Personal Care Contract Lawyer
If you plan to pay a family member or friend to provide care for a loved one, the arrangement may be ideal for your situation, but it needs to be properly formalized with a written contract to avoid potential tax problems, Medicaid penalties, and other troublesome issues. Most people seriously underestimate the financial and legal complexity of this type of arrangement, particularly when the person receiving care is also receiving or plans to receive Medicaid benefits.
While your family may treat a care arrangement informally, the government does not. So to protect everyone involved, it is a good idea to have a personal care contract lawyer prepare a written agreement that complies with state and federal requirements. At the Huizenga Law Firm, we have been preparing these types of contracts for families for years, so we know what to include to protect a variety of potential concerns.
How the Contract Operates
A personal care contract memorializes the care arrangements in a way that meets legal standards. The idea is that the family member or friend is providing care services that would otherwise be provided by a professional caregiver at the going rates for that community.
When the agreement is written correctly, the payment to the family member or friend is treated as a fully compensated transfer for Iowa Medicaid eligibility rules. Payments should not trigger any transfer penalties. It is important that the payments not be considered gifts because that would incur penalties under Medicaid rules. The agreement should clearly specify all the services being provided and the rate charged for those services.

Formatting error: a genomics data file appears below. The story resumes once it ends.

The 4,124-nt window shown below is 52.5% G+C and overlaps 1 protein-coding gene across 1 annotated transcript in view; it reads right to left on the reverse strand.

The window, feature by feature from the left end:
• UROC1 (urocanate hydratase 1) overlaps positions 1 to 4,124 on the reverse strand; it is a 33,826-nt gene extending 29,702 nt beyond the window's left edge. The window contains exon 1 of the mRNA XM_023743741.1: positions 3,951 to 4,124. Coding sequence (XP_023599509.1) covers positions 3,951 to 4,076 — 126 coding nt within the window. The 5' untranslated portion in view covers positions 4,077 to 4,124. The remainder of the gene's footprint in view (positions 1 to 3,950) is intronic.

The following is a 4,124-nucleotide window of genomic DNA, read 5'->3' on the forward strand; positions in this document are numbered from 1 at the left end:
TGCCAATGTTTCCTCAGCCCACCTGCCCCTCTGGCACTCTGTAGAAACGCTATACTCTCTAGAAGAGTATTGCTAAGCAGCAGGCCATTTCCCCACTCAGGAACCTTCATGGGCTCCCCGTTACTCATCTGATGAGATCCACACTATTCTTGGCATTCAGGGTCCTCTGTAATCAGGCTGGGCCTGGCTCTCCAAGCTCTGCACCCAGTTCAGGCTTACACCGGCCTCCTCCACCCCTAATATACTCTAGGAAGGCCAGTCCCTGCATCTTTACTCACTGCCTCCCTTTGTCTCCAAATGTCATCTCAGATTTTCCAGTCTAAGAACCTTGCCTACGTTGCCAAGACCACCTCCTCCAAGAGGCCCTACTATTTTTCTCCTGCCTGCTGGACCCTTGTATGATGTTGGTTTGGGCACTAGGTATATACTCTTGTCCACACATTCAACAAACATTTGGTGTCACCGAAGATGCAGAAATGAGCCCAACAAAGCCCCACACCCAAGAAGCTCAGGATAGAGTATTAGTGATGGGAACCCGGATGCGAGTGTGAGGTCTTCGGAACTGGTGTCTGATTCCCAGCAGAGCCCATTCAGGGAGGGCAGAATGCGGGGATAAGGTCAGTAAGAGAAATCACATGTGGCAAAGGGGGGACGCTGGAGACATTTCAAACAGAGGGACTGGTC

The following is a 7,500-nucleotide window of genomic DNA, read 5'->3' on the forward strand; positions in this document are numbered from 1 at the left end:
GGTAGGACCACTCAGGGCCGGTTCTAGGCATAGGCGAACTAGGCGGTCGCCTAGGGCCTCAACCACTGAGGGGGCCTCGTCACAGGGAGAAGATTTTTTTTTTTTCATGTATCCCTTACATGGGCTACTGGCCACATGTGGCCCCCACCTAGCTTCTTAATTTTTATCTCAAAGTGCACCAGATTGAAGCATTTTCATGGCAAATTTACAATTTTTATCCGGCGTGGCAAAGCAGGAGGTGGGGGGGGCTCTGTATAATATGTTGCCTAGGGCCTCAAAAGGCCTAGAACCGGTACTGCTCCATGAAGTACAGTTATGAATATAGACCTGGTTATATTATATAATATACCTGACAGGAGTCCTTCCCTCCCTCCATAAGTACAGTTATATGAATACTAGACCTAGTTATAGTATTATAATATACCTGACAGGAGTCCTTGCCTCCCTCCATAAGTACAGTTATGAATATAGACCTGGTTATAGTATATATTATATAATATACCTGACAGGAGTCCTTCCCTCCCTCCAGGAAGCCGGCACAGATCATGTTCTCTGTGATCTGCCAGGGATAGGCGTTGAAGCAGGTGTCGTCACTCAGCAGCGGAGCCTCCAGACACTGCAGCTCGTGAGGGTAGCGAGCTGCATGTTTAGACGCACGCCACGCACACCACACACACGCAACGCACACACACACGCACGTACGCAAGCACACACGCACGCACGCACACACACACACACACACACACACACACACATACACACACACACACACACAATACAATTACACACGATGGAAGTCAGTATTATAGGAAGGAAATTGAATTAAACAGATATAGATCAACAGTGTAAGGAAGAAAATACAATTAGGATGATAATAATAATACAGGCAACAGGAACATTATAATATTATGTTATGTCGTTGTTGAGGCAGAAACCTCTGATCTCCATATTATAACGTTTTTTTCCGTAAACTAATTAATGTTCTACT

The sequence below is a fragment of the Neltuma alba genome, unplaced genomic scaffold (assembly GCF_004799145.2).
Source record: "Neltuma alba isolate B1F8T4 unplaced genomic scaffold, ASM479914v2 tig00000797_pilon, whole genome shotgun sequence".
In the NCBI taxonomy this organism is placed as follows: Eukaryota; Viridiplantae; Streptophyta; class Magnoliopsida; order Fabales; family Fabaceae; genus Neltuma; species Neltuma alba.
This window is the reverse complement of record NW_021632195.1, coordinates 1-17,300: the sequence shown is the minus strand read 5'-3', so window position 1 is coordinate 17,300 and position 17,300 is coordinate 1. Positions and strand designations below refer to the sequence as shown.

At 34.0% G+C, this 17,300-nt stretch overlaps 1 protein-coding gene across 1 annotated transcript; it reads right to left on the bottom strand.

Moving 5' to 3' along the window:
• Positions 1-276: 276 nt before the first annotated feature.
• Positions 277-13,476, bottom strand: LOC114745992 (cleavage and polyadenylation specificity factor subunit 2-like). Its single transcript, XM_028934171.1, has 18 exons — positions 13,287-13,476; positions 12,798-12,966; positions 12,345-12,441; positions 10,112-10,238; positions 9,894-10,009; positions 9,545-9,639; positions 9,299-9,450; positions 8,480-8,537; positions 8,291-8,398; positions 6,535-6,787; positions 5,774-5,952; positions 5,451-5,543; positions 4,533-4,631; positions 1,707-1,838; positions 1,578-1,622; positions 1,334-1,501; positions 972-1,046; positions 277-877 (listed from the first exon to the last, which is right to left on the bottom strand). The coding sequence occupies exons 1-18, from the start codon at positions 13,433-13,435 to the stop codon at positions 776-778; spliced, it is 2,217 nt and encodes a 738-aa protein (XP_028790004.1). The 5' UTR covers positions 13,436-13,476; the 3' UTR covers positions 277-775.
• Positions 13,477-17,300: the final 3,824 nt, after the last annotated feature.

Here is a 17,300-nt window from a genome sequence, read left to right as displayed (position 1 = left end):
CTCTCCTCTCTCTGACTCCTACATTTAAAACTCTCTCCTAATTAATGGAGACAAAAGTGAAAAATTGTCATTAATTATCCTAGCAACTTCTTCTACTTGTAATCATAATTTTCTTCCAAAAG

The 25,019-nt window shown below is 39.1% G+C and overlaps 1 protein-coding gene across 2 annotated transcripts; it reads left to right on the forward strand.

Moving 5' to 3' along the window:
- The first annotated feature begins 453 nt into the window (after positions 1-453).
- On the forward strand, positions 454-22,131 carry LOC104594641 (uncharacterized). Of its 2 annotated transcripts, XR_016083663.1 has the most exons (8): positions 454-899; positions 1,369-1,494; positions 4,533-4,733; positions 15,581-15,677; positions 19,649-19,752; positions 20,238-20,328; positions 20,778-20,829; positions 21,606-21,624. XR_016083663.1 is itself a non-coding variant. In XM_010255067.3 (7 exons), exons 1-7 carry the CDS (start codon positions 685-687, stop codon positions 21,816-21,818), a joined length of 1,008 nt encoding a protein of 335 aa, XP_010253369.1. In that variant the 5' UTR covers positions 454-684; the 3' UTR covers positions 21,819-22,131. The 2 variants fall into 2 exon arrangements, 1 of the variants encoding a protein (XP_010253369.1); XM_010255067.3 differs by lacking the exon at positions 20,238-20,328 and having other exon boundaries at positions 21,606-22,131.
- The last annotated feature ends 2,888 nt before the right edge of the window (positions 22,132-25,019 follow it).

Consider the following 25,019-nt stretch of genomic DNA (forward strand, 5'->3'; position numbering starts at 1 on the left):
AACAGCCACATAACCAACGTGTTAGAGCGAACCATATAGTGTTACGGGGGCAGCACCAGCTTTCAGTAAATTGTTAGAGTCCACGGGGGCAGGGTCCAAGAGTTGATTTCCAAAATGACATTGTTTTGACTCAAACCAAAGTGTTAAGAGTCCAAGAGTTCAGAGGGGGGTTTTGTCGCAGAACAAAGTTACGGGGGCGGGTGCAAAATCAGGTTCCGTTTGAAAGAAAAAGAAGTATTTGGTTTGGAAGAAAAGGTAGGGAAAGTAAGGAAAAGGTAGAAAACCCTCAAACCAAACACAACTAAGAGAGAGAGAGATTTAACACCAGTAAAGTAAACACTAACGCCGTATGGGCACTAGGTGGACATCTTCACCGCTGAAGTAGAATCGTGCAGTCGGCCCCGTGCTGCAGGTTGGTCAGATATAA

Amounts Should be Comparable to Local Caregiver Rates
To avoid the gift penalty, the amount specified in the contract should be equivalent to what other caregivers in the area receive for similar services. However, it does not matter whether the payment is set at an hourly, weekly, or monthly rate. If the payment is unusually high, it could trigger a review by Medicaid officials.
These officials look at transactions conducted in the previous five years to determine whether a recipient has assets that exceed the threshold for eligibility. When the recipient has given a gift or sold property at below market value, those amounts are counted as if the recipient still owned that property, so then they typically lose eligibility for long-term care benefits.
Tax Treatment of Caregivers
Even if the person providing care is a family member, in many cases the person paying for care is supposed to treat them as a household employee and withhold and pay Medicare and Social Security taxes. The person paying for care may need to issue a W-2 form. Treating a home caregiver as an independent contractor with a 1099 form could potentially trigger tax penalties.
Let Huizenga Law Protect You with the Right Personal Care Contract
Having duties and payment obligations set forth in writing can also prevent misunderstandings that can quickly damage relationships among family and friends. Even if Medicaid is not an issue, it is still wise to establish the care obligations and payment expectations in a written contract.
Huizenga Law can prepare a written agreement to cover your specific needs, preserve benefit eligibility, and serve as a record for the future. To learn more about how we can assist, contact us today.